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It’s long been known that carnivorous plants lure their insect prey in a range of ways: irresistible nectars, vivid colors and alluring scents that range from rose to rotten flesh.
But recently, a group of scientists at the Jawaharlal Nehru Tropical Botanic Garden and Research Institute in India discovered a previously hidden means of beckoning among the most ruthless of greenery. Some carnivorous plants, they discovered, lure insects to their death with a fluorescent glow invisible to the human eye.
Scientists believe that insects are attracted to carnivorous plants by the their odors and colors, but hard evidence as to what exactly lures the bugs to their deaths was previously unknown. In a stroke of serendipity, a team of scientists led by botanist Sabulal Baby put several carnivorous plants they’d been using for unrelated experiments under ultraviolet light, including Nepenthes khasiana, a rare pitcher plant native to India, and photographed what they saw.
“To our great surprise, we found a blue ring on on the pitcher rim,” Baby says. “Then, we looked at other Nepenthes species and the prey traps of other carnivorous plants, including the Venus flytrap, and we consistently found UV-induced blue emissions.”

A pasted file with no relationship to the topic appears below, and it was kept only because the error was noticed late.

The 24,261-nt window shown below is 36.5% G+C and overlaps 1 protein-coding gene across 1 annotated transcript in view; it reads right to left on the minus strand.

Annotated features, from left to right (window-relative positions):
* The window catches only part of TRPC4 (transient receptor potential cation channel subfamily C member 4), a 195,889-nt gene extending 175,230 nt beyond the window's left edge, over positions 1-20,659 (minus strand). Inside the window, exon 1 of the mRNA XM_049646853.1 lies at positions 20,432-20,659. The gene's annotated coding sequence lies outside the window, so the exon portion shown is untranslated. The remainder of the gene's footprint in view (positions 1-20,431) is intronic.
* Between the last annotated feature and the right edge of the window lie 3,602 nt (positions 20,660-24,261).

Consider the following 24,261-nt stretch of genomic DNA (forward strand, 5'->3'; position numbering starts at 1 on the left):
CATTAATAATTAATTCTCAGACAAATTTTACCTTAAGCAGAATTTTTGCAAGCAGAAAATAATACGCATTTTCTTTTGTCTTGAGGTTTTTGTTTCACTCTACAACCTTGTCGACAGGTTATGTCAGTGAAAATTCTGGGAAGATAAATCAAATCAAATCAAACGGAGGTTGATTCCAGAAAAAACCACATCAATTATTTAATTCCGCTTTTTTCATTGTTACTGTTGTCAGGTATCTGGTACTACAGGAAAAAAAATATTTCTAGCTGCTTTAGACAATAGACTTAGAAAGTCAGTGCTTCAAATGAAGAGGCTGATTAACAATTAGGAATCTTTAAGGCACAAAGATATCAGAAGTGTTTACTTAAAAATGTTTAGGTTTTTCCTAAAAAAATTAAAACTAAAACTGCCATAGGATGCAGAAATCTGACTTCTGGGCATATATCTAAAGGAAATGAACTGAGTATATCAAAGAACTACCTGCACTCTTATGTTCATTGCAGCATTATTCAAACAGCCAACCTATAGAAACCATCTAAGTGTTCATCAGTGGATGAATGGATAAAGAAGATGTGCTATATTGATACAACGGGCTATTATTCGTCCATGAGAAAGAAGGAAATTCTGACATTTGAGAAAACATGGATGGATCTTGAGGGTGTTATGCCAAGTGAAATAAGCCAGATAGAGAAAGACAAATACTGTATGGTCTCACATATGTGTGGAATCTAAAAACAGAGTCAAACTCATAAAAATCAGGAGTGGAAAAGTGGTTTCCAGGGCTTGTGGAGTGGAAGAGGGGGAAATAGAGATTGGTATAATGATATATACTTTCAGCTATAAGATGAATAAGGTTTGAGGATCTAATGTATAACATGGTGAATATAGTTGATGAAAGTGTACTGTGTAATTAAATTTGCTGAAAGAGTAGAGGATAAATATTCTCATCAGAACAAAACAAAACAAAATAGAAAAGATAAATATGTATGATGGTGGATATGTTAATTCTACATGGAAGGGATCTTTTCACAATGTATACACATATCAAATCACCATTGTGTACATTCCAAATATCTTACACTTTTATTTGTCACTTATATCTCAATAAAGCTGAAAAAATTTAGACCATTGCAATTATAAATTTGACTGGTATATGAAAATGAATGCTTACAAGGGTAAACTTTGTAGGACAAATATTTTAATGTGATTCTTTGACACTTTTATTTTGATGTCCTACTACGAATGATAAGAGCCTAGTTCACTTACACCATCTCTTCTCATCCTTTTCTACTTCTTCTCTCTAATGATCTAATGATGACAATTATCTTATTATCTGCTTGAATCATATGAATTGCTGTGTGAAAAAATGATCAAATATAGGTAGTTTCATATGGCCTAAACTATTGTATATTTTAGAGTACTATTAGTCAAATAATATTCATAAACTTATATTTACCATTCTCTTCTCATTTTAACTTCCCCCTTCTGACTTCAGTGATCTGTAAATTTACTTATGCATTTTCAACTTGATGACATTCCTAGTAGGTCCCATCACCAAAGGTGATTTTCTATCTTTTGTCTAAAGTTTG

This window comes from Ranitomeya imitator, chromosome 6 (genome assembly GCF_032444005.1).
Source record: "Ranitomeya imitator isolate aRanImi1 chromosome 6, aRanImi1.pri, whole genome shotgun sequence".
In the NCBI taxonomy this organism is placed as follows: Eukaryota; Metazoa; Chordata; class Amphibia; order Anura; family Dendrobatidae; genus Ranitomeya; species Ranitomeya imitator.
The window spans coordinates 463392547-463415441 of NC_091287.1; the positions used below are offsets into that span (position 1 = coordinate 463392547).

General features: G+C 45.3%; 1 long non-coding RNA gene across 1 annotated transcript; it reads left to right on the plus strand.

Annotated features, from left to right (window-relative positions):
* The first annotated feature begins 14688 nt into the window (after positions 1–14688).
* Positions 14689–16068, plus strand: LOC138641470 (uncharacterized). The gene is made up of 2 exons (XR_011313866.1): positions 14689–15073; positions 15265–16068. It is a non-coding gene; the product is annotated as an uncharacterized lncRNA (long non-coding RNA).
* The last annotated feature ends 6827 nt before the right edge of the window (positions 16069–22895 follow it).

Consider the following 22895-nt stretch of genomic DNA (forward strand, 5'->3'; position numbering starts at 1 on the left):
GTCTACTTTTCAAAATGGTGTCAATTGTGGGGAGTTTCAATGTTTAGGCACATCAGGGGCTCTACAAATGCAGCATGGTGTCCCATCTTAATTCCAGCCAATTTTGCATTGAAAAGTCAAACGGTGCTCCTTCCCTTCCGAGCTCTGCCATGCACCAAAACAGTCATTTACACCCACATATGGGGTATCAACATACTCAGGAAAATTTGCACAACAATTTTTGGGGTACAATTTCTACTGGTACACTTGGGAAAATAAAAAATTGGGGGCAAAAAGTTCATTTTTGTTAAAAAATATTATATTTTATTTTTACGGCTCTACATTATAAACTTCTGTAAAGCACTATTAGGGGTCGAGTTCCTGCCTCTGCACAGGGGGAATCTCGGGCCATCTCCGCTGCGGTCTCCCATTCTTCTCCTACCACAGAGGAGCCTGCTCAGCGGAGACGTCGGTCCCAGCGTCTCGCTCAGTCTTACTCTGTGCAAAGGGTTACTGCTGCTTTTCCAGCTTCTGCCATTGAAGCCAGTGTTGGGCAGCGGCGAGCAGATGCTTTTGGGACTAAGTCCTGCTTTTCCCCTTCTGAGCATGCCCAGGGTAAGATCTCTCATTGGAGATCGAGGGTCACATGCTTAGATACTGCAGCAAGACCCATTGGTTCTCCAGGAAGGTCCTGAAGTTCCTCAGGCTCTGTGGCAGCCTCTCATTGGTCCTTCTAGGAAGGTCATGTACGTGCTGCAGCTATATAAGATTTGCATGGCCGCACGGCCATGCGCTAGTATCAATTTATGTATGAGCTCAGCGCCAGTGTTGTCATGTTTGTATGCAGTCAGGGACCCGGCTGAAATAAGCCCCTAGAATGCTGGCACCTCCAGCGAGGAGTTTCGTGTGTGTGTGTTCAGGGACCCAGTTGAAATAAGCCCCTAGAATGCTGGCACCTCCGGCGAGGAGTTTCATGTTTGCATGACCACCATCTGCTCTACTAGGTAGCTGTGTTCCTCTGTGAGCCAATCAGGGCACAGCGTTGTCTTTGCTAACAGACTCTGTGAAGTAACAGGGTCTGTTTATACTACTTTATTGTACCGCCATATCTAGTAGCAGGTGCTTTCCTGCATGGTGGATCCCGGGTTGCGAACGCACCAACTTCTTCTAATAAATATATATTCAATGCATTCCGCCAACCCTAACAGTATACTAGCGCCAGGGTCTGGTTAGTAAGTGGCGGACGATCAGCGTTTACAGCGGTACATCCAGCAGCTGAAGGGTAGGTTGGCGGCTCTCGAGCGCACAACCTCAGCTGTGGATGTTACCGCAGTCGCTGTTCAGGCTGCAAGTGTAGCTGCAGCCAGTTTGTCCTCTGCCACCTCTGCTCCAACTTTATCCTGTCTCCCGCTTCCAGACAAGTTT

Under normal light, these bright, glowing rims would look green to humans. But an ant—which can’t see red, but is extremely sensitive to blue and violet light—would see rings of blue florescence, the result of metabolic compounds in the plant that absorb UV radiation from the Sun and re-emit it as visible light. Putting the plants under a UV light in an otherwise dark room, as Baby’s team did, amplifies the effect, allowing humans to more clearly see the blue emissions.
To prove that these emissions were involved in the plants’ predation, the scientists constructed an elegant experiment. They monitored live pitcher plants in the field for a ten-day period, cutting them open afterward and seeing how many ants each one caught. Some of the plants, though, were painted with an acetone extract that blocks fluorescent emissions. It’s not clear exactly why the ants would be attracted to the blue light, but the results, produced several times and in several different locations, pretty clearly indicate that it’s the case: